Beach Soccer – how it all works

The 2022 HOLLYWOODBETS COSAFA Beach Soccer Championship will be staged in Durban from September 25-October 1, where this year’s trophy will be up for grabs.

It is the second year in a row the championship will be played, and third overall since the inaugural event in Seychelles in 2015.
Just as a refresher for fans, here is a quick guide to the rules and regulations around beach soccer.

How long does a match last?
A match is split into three 12-minute periods, though crucially the clock stops when the ball is out of play. So when there is a goal, four or injury, no time elapses until the ball is back in play. There is a three-minute break between each period, while the ‘third’ will only end when the ball goes out of play.

How many players are in a team?
Each side can have five players on the pitch at any one time, a goalkeeper and four outfielders. There are seven substitutes on the bench and there is no limit on how many subs can be made, with players coming on and off the pitch as the coach demands. A change from association football is that coaches do not have to wait for the play to be stopped to make a sub, players can come on and off while the ball is in play.

Is a standard sized ball used?
Yes, the size of the ball is the same as association football, but the weight is less to make it more practical for playing on sand.

How big is the pitch?
This can vary slightly, but the pitch should always be between 35 and 37 metres long, and between 26 and 28 metres wide. Some purpose-built sand pitches are used at venues with no natural beach and these should have a depth of at least 40 centimetres. The goals are smaller than regulation size and are 2.2-metres high and 5.5-metres wide.

How many match officials control the game?
There are two referees on the pitch and both have equal authority to make decisions. They are usually split between each half. There is also a third official who acts as a timekeeper to ensure accuracy with all the various stoppages of the clock.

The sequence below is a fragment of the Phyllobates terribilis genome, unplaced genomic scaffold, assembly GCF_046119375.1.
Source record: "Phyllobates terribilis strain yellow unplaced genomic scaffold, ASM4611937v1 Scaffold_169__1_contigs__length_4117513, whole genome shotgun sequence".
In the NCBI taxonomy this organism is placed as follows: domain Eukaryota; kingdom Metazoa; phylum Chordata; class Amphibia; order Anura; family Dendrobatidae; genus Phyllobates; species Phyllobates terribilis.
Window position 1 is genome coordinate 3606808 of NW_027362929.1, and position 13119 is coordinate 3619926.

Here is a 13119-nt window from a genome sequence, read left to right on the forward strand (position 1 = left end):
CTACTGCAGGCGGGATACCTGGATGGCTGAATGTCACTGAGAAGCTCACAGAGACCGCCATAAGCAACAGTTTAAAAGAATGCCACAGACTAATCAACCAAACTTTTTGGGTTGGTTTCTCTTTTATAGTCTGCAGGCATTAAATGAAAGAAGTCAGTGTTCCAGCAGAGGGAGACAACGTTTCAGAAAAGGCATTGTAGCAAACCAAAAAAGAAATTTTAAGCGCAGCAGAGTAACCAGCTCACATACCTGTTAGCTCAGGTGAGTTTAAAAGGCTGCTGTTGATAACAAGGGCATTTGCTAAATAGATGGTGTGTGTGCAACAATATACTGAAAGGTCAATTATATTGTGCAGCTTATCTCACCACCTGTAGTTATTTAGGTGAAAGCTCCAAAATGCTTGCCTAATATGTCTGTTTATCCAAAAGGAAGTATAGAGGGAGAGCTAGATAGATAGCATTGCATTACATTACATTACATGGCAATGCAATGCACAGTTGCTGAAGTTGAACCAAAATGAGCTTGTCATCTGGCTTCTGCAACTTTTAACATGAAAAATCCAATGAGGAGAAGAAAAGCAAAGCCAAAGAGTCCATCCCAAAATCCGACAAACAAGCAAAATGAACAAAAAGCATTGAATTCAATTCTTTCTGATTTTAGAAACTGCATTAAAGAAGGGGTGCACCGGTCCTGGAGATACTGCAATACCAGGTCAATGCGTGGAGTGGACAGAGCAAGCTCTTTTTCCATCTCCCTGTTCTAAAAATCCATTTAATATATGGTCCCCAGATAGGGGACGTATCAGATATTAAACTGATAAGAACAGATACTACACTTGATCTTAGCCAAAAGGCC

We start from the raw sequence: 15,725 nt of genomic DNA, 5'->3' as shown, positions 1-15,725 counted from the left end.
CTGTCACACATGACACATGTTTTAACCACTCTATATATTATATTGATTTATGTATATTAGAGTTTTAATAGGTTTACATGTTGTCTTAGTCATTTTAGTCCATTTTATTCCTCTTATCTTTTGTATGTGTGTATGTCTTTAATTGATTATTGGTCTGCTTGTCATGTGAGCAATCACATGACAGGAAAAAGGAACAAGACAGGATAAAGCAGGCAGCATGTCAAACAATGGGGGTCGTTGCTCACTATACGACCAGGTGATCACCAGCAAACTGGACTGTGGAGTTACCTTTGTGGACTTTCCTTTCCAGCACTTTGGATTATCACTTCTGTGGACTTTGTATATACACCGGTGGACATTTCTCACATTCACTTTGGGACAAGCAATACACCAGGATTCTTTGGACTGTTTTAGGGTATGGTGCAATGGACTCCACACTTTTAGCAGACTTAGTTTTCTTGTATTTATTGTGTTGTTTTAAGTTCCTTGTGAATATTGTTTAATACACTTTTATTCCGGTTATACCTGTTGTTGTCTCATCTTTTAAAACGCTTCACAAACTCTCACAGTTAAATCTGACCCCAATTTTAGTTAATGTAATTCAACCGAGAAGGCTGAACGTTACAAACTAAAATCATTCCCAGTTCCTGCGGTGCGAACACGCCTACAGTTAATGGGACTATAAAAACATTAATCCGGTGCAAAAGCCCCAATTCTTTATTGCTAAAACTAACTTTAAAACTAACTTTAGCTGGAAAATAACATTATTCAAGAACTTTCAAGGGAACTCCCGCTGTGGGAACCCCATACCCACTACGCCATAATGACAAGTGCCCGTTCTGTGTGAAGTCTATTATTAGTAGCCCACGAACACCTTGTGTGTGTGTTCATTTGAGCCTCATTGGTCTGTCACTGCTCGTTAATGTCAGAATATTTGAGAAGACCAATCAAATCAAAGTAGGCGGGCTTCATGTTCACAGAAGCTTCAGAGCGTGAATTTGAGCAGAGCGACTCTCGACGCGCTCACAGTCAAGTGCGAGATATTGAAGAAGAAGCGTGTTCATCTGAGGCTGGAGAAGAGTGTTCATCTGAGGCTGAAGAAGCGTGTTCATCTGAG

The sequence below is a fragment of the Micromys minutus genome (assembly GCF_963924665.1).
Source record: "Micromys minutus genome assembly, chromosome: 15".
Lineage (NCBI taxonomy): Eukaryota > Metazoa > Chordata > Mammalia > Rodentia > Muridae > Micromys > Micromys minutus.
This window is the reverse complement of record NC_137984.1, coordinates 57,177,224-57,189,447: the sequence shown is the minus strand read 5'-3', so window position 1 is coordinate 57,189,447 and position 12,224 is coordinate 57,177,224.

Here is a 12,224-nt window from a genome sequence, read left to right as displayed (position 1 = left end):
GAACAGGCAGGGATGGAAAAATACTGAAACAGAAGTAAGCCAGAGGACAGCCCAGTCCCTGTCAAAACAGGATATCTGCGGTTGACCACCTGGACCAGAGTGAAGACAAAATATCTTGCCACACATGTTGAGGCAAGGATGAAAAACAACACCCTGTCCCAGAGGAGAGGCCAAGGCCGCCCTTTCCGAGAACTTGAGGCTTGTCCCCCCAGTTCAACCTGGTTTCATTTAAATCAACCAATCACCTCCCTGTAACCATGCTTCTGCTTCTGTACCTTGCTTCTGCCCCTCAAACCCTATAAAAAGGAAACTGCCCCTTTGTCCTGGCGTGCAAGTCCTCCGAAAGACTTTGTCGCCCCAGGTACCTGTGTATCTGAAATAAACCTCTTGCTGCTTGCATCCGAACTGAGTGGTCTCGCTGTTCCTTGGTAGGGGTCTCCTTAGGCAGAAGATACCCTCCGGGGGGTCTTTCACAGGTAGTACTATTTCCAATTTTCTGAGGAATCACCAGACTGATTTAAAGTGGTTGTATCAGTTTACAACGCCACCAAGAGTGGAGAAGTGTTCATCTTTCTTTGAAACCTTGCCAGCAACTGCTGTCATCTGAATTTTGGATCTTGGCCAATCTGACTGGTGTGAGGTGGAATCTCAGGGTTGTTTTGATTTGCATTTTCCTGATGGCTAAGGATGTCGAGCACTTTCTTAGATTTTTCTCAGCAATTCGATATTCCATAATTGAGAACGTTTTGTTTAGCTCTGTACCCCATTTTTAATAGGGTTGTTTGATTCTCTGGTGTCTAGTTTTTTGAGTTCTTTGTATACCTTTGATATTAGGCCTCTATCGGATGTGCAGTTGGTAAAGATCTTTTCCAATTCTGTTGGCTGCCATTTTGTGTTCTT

Are there red cards?
Yes, there are yellow and red cards, however if a player is sent-off in a game he can be replaced by a teammate after two minutes to bring his team back up to five players. He may not re-join the game at any point though.

What if a game ends all square?
There are no draws allowed in beach soccer, so if a match is level at the end of the third period, there is a three-minute period of extra-time that is played. If this does not bring a winner, then the game goes to spot-kicks. This is the usual format with five spot-kicks for each side and then sudden death if a winner still needs to be determined.

Free-kicks and throw-ins … it’s complicated.
The fouled player has four seconds to take a free-kick unless he can’t due to injury, in which case a teammate may take over. Teams cannot form a wall to defend a free-kick. If a team commits a foul in their own half, then all players must stay behind the ball until it is taken, essentially giving the attacking team a free shot at goal. The players are not allowed to form a wall when a free-kick is taken. If a team commits a foul in their own half, all players must remain behind the ball until the set piece is taken. If the foul is committed in the opponents’ half, all players must stay at least five metres away from the ball until the free-kick is taken and cannot stand in the line of fire. A re-start from a throw-in can be taken either with a hand or the foot.

No offsides
Unlike in association football, there is no offside rule on beach soccer.